The arrival of the update nag also seems to coincide with the rotation bug issue I suffer from.

    Until these are sorted, I can't take this thing out for live work, however good it sounds.

  • I'm performing on a big damn stage in 2 hours at Trinity College Dublin, using just iOS gear (alking about the tech inside the performance). Just finished sound check. Feels pretty professional.

  • I believe iOS has professional-grade tools(re. apps). Whether or not iOS music sounds professional depends on the musician.

  • The larger question would seem to be: Is recorded music still a profession?

  • Most music is not professional. Same is true for iOS music.

    (oh, and my music, sorry: this music is not professional, too)

  • encenc
    edited April 12

    Are any "professionals" known to use iOS devices ?

    I believe jarre used iPad music apps on his last album
    And Gorillaz used funk box on a couple of tracks
    There's video evidence of kraftwek using iPads in their live set up

  • "Is iOS music professional?"... you should seek professional advice for that :)

  • @enc said:
    Are any "professionals" known to use iOS devices ?

    I believe jarre used iPad music apps on his last album
    And Gorillaz used funk box on a couple of tracks
    There's video evidence of kraftwek using iPads in their live set up

    In a recent interview Damon Albarn said that half of the new album has been recorded in GarageBand on his iPad. In my eyes you can't get more professional than that

  • @AndyPlankton said:
    What defines music as professional ? By today's standards would you class an old Robert Johnson recording as professional ? I can get a far clearer and fuller sound than they had available back then, but I wouldn't class anything I do musically as professional, I am not approaching it in what I would call a professional manner....to me it is the purpose and the approach that makes something professional not what is used to do it.

    Bing on the Bobby J.

  • Is Seasick Steve's guitar professional?

  • I think you guys are blurring the term 'professional' with the commercial/corporate music industry area.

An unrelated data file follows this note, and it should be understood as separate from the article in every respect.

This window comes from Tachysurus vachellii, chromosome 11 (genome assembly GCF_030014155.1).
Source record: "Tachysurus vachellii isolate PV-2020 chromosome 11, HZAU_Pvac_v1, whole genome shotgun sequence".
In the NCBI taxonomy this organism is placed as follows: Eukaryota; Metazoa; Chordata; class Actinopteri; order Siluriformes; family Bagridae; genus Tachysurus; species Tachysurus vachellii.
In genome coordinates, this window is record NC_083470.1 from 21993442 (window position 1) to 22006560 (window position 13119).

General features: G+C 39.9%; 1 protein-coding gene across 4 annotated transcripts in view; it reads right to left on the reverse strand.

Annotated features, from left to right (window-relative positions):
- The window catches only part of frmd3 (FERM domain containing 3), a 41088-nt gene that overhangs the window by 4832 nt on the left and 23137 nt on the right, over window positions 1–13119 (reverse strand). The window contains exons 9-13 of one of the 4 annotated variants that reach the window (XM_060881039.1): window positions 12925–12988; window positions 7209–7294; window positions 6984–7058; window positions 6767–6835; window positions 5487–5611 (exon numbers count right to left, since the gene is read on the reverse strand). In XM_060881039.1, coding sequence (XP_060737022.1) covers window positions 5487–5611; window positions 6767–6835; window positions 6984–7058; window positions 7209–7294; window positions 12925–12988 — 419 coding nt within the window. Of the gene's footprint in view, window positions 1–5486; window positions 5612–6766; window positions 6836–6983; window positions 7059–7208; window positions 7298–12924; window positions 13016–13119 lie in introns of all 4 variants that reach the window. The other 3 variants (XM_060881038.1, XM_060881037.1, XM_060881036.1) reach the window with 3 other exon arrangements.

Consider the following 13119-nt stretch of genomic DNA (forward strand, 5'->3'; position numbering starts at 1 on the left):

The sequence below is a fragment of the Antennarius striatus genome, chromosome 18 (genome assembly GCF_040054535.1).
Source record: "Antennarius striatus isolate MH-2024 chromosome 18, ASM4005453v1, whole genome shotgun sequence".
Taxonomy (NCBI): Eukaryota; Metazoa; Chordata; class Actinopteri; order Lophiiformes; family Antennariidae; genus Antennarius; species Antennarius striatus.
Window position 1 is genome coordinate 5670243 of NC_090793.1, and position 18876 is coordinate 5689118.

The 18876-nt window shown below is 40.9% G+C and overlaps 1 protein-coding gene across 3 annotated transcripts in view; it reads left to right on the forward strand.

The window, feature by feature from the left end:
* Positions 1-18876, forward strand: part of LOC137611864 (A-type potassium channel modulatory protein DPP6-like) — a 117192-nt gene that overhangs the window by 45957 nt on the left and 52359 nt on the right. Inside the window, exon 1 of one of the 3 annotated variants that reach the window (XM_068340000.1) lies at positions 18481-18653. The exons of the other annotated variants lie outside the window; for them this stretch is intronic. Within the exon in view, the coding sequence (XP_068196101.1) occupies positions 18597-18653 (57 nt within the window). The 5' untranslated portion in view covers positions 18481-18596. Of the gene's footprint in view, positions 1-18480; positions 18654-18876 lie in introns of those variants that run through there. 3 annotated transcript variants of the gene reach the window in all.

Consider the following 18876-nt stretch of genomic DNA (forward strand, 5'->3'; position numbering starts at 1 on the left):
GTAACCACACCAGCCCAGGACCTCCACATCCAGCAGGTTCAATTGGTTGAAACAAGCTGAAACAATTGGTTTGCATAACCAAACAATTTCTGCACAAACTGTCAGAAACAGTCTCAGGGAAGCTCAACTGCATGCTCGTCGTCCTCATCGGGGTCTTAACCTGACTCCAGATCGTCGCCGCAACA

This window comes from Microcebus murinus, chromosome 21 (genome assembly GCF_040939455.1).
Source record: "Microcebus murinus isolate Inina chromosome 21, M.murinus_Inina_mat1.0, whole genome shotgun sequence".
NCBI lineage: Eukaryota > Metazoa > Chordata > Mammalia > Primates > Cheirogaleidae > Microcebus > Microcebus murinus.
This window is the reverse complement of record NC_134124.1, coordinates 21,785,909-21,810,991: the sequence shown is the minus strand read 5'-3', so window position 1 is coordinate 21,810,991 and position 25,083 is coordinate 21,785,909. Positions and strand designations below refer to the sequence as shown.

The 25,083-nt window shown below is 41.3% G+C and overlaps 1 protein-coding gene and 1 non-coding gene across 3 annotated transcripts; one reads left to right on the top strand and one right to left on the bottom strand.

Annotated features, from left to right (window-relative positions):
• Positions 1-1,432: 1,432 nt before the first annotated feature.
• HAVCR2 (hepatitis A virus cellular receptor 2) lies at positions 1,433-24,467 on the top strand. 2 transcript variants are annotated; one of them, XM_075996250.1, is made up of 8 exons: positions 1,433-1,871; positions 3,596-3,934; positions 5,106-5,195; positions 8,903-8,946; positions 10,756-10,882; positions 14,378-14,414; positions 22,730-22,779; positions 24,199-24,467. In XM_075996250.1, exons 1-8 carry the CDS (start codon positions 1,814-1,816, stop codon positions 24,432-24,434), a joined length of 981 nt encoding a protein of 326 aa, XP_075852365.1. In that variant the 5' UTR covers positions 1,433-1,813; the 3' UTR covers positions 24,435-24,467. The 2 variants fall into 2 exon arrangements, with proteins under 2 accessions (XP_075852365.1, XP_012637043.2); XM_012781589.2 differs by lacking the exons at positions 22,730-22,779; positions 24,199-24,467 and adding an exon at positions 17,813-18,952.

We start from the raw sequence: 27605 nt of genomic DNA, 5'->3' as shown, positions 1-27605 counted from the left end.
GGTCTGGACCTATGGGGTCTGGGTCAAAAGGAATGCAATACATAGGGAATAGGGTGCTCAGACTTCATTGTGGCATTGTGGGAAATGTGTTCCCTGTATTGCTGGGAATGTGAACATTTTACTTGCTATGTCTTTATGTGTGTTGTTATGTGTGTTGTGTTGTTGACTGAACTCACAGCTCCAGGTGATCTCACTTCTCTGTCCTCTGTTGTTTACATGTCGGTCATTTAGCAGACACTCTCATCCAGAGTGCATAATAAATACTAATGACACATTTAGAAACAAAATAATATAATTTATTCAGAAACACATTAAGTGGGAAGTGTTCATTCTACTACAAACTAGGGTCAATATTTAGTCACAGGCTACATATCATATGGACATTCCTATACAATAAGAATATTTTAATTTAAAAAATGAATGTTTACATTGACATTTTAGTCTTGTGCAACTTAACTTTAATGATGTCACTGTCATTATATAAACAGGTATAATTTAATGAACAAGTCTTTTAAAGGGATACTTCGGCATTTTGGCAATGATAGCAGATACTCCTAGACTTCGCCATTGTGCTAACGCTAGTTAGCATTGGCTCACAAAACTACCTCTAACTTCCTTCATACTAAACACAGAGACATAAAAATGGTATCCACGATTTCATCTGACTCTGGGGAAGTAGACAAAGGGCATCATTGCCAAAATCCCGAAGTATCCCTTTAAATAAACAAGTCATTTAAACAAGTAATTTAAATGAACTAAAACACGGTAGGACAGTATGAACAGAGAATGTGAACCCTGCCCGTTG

There are without doubt, more than thousands of professional musicians and music technology professionals using iOS heavily on a daily basis, all over this earth.

    Right now I'm watching a Korean Taegum player open up todays symposium (sound engineer is mixing on an iPad!) before we go and perform iOS+Khomus music based on traditions of the Sakha Republic. You won't see that on MTV!

  • @OscarSouth said:
    I think you guys are blurring the term 'professional' with the commercial/corporate music industry area.

    There are without doubt, more than thousands of professional musicians and music technology professionals using iOS heavily on a daily basis, all over this earth.

    Right now I'm watching a Korean Taegum player open up todays symposium (sound engineer is mixing on an iPad!) before we go and perform iOS+Khomus music based on traditions of the Sakha Republic. You won't see that on MTV!

    Keep us posted!

  • @OscarSouth said:
    I think you guys are blurring the term 'professional' with the commercial/corporate music industry area.

    There are without doubt, more than thousands of professional musicians and music technology professionals using iOS heavily on a daily basis, all over this earth.

    Right now I'm watching a Korean Taegum player open up todays symposium (sound engineer is mixing on an iPad!) before we go and perform iOS+Khomus music based on traditions of the Sakha Republic. You won't see that on MTV!

    Fingers crossed there isn't an update nag halfway though the Thumbjam solo...

  • edited April 12

    @MonzoPro said:

    @OscarSouth said: